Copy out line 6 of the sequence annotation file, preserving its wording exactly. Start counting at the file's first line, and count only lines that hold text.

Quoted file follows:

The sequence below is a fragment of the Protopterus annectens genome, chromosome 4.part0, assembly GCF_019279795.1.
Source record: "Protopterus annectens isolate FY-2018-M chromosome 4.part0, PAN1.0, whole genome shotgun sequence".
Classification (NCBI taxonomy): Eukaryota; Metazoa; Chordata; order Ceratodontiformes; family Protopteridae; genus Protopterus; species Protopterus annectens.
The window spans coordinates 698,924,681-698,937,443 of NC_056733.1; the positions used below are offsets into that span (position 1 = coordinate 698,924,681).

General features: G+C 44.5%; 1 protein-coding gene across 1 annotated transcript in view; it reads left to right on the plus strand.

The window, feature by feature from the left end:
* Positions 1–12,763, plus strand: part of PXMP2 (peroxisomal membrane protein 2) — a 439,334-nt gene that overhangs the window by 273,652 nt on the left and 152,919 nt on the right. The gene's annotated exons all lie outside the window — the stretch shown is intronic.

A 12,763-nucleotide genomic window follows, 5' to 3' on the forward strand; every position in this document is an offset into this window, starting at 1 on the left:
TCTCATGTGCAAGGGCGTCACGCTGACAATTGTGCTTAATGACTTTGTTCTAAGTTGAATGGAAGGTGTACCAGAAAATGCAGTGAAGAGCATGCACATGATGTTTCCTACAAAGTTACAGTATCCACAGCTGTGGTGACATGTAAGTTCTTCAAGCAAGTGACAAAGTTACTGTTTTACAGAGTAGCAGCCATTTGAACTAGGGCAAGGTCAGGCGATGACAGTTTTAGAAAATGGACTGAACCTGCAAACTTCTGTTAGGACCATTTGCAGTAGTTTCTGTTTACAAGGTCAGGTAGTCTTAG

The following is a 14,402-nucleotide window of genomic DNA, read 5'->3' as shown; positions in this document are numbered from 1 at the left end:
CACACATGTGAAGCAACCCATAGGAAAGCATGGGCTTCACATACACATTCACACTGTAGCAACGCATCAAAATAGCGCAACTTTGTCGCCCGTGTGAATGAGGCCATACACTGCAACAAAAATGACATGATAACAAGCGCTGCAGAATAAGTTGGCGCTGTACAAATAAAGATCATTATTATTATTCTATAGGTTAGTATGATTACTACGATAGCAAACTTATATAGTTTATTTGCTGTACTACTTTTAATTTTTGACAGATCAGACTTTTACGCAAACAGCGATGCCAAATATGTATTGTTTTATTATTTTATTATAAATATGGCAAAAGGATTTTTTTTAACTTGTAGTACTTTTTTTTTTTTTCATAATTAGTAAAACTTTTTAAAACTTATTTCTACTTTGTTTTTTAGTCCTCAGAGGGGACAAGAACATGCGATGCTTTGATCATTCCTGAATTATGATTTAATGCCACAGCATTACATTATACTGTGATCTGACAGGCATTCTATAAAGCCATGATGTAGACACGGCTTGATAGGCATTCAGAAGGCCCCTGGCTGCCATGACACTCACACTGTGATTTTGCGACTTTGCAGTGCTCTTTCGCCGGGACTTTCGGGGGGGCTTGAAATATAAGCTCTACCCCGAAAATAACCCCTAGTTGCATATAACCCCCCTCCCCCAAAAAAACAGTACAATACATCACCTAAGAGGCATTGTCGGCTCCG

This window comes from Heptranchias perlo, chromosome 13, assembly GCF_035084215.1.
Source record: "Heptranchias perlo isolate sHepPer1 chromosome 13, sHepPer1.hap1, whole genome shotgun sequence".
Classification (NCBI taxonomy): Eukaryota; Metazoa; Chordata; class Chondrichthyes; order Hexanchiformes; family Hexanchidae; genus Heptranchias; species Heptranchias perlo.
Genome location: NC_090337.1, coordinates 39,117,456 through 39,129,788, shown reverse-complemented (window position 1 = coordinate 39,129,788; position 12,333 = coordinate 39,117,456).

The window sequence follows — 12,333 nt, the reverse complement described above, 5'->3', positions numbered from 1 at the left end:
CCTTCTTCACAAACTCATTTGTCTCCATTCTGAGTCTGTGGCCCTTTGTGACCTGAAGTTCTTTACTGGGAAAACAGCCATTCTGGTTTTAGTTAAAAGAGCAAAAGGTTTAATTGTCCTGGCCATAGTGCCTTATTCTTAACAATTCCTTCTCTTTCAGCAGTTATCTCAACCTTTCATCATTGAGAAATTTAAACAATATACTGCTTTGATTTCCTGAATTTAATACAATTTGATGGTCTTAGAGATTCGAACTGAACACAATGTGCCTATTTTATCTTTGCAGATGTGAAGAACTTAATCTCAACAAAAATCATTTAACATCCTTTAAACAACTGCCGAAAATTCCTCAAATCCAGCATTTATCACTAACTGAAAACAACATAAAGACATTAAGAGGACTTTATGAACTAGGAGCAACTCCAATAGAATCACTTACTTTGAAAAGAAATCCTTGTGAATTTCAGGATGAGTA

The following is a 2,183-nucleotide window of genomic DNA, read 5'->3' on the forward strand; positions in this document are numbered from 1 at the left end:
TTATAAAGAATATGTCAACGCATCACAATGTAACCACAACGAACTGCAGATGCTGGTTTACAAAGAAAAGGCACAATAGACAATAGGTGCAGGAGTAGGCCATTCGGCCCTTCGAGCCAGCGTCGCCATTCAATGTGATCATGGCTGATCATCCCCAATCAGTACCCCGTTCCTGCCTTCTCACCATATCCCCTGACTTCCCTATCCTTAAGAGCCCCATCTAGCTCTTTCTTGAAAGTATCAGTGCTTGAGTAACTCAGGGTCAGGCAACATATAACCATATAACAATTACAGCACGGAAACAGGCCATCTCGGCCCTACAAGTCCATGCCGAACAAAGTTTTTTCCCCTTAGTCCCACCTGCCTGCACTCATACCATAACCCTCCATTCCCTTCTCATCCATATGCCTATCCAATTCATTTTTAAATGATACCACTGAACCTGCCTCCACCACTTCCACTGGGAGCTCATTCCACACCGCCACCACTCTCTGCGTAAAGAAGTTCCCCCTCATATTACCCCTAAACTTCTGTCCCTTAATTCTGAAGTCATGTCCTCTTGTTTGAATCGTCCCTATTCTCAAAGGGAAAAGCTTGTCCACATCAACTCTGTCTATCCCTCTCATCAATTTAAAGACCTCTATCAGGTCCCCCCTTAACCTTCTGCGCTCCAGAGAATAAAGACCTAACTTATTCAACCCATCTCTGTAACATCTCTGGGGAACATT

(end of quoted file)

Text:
The window, feature by feature from the left end: